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Five-Year Outcomes with PCI Guided by Fractional Flow Reserve
Cardiovascular Center Aalst, Onze-Lieve-Vrouw Clinic, Aalst, Belgium.
Cardiovascular Center Aalst, Onze-Lieve-Vrouw Clinic, Aalst, Belgium.
Department of Cardiology, Eindhoven University of Technology, Catharina Hospital, Eindhoven, Netherlands.
Stanford University Medical Center and Palo Alto Veterans Affairs (VA) Health Care Systems, Stanford CA, United States.
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2018 (English)In: New England Journal of Medicine, ISSN 0028-4793, E-ISSN 1533-4406, Vol. 379, no 3, p. 250-259Article in journal (Refereed) Published
Abstract [en]

BACKGROUND: We hypothesized that fractional flow reserve (FFR)-guided percutaneous coronary intervention (PCI) would be superior to medical therapy as initial treatment in patients with stable coronary artery disease.

METHODS: Among 1220 patients with angiographically significant stenoses, those in whom at least one stenosis was hemodynamically significant (FFR, <= 0.80) were randomly assigned to FFR-guided PCI plus medical therapy or to medical therapy alone. Patients in whom all stenoses had an FFR of more than 0.80 received medical therapy and were entered into a registry. The primary end point was a composite of death, myocardial infarction, or urgent revascularization.

RESULTS: A total of 888 patients underwent randomization (447 patients in the PCI group and 441 in the medical-therapy group). At 5 years, the rate of the primary end point was lower in the PCI group than in the medical-therapy group (13.9% vs. 27.0%; hazard ratio, 0.46; 95% confidence interval (CIS, 0.34 to 0.63; P<0.001). The difference was driven by urgent revascularizations, which occurred in 6.3% of the patients in the PCI group as compared with 21.1% of those in the medical-therapy group (hazard ratio, 0.27; 95% CI, 0.18 to 0.41). There were no significant differences between the PCI group and the medical-therapy group in the rates of death (5.1% and 5.2%, respectively; hazard ratio, 0.98; 95% CI, 0.55 to 1.75) or myocardial infarction (8.1% and 12.0%; hazard ratio, 0.66; 95% CI, 0.43 to 1.00). There was no significant difference in the rate of the primary end point between the PCI group and the registry cohort (13.9% and 15.7%, respectively; hazard ratio, 0.88; 95% CI, 0.55 to 1.39). Relief from angina was more pronounced after PCI than after medical therapy.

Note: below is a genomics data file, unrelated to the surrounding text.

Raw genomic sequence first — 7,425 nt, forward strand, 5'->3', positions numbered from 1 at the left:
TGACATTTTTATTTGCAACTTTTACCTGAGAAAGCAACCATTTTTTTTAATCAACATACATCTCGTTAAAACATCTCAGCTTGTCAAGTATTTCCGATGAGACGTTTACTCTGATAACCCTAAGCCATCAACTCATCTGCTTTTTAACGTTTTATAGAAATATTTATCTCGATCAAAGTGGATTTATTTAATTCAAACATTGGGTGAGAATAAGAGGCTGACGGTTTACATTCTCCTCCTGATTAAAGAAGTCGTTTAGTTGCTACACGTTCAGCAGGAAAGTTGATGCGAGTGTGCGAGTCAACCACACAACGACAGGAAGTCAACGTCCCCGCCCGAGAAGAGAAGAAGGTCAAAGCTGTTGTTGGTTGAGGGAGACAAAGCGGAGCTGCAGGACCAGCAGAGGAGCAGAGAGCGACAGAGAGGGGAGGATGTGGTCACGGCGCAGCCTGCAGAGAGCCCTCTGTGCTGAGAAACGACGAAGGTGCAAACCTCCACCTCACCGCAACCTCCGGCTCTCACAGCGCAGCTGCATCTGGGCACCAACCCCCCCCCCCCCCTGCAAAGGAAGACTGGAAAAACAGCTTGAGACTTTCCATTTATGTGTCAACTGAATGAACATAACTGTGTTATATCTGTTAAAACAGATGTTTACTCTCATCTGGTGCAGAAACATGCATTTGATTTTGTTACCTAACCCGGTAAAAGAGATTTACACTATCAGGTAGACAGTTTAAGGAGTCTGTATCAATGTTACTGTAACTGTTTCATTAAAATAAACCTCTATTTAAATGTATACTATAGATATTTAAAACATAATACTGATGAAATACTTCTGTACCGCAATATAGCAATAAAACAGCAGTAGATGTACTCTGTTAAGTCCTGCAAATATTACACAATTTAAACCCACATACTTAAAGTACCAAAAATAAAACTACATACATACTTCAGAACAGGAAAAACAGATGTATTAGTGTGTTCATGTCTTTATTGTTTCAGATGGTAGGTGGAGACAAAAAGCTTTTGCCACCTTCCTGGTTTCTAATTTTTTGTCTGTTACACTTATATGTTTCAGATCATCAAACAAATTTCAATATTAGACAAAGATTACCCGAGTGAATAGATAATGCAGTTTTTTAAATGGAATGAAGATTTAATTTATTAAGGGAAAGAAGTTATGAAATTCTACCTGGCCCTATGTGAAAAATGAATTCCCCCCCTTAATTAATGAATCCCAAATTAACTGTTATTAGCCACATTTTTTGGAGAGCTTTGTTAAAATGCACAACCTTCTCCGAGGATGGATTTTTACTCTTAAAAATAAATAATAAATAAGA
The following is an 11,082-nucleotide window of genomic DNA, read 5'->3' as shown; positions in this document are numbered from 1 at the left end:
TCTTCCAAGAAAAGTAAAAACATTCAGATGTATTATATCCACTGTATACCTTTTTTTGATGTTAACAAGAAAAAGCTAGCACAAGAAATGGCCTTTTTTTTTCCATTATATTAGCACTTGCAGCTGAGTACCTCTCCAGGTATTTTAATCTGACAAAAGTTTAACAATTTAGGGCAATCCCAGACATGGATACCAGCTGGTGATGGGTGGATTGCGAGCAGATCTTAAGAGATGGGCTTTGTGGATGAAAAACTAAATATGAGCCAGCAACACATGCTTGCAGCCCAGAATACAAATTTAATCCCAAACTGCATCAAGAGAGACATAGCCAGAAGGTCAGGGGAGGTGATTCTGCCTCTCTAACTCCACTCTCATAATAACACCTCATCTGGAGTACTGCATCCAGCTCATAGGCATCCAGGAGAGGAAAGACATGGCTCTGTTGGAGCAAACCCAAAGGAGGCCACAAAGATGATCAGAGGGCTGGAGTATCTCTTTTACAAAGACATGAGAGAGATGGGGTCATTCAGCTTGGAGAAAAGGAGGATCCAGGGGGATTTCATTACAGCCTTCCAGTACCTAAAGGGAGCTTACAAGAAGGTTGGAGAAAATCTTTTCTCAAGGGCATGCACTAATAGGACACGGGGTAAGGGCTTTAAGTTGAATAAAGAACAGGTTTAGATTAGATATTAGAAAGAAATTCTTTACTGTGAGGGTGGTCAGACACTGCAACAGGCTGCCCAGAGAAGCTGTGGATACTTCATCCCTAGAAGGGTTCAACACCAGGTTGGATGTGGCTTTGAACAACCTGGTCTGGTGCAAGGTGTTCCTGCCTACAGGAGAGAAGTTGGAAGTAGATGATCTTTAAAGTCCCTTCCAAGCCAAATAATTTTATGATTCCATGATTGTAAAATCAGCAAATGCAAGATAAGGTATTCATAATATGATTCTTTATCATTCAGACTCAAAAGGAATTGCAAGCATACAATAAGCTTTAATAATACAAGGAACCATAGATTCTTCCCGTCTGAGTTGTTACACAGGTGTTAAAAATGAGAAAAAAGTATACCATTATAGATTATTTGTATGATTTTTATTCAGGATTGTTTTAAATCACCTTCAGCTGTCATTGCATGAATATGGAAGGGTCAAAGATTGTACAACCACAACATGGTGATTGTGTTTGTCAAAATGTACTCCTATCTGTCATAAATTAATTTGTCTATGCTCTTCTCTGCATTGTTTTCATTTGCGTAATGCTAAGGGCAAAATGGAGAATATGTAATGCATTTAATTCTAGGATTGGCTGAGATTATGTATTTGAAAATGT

CONCLUSIONS: In patients with stable coronary artery disease, an initial FFR-guided PCI strategy was associated with a significantly lower rate of the primary composite end point of death, myocardial infarction, or urgent revascularization at 5 years than medical therapy alone. Patients without hemodynamically significant stenoses had a favorable long-term outcome with medical therapy alone.

Place, publisher, year, edition, pages
Massachussetts Medical Society , 2018. Vol. 379, no 3, p. 250-259
National Category
General Practice
Identifiers
URN: urn:nbn:se:oru:diva-68331DOI: 10.1056/NEJMoa1803538ISI: 000439063900008PubMedID: 29785878Scopus ID: 2-s2.0-85049603391OAI: oai:DiVA.org:oru-68331DiVA, id: diva2:1236439
Note

Funding Agencies:

St. Jude Medical  

European Association of Percutaneous Cardiovascular Interventions  

Hellenic Cardiological Society  

Swiss National Science Foundation  

Tier 1 Canada Research Chair in Clinical Epidemiology of Chronic Diseases  

Canada Research Chairs Programme 

Available from: 2018-08-02 Created: 2018-08-02 Last updated: 2018-09-14Bibliographically approved

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